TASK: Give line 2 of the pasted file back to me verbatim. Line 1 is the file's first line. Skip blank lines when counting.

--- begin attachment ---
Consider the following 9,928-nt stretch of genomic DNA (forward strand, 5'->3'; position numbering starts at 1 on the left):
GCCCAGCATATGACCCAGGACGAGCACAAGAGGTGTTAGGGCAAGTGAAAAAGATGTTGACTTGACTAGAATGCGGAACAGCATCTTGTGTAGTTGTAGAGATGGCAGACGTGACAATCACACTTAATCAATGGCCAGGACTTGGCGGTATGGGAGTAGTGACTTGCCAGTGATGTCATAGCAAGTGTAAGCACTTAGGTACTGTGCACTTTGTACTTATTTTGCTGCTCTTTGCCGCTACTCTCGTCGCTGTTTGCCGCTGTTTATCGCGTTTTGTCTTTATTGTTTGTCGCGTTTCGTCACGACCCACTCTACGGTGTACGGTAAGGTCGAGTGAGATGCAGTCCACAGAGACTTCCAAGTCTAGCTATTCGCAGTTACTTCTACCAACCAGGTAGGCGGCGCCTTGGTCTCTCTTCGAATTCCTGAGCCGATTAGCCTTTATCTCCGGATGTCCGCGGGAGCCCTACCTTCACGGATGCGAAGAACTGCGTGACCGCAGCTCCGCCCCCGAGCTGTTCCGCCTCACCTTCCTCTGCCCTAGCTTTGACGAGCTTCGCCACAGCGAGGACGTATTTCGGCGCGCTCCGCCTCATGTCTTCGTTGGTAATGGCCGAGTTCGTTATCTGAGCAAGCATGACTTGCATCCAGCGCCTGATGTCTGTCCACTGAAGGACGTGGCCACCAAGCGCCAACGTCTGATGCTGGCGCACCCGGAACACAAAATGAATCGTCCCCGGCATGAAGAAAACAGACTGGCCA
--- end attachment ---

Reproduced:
GCCCAGCATATGACCCAGGACGAGCACAAGAGGTGTTAGGGCAAGTGAAAAAGATGTTGACTTGACTAGAATGCGGAACAGCATCTTGTGTAGTTGTAGAGATGGCAGACGTGACAATCACACTTAATCAATGGCCAGGACTTGGCGGTATGGGAGTAGTGACTTGCCAGTGATGTCATAGCAAGTGTAAGCACTTAGGTACTGTGCACTTTGTACTTATTTTGCTGCTCTTTGCCGCTACTCTCGTCGCTGTTTGCCGCTGTTTATCGCGTTTTGTCTTTATTGTTTGTCGCGTTTCGTCACGACCCACTCTACGGTGTACGGTAAGGTCGAGTGAGATGCAGTCCACAGAGACTTCCAAGTCTAGCTATTCGCAGTTACTTCTACCAACCAGGTAGGCGGCGCCTTGGTCTCTCTTCGAATTCCTGAGCCGATTAGCCTTTATCTCCGGATGTCCGCGGGAGCCCTACCTTCACGGATGCGAAGAACTGCGTGACCGCAGCTCCGCCCCCGAGCTGTTCCGCCTCACCTTCCTCTGCCCTAGCTTTGACGAGCTTCGCCACAGCGAGGACGTATTTCGGCGCGCTCCGCCTCATGTCTTCGTTGGTAATGGCCGAGTTCGTTATCTGAGCAAGCATGACTTGCATCCAGCGCCTGATGTCTGTCCACTGAAGGACGTGGCCACCAAGCGCCAACGTCTGATGCTGGCGCACCCGGAACACAAAATGAATCGTCCCCGGCATGAAGAAAACAGACTGGCCA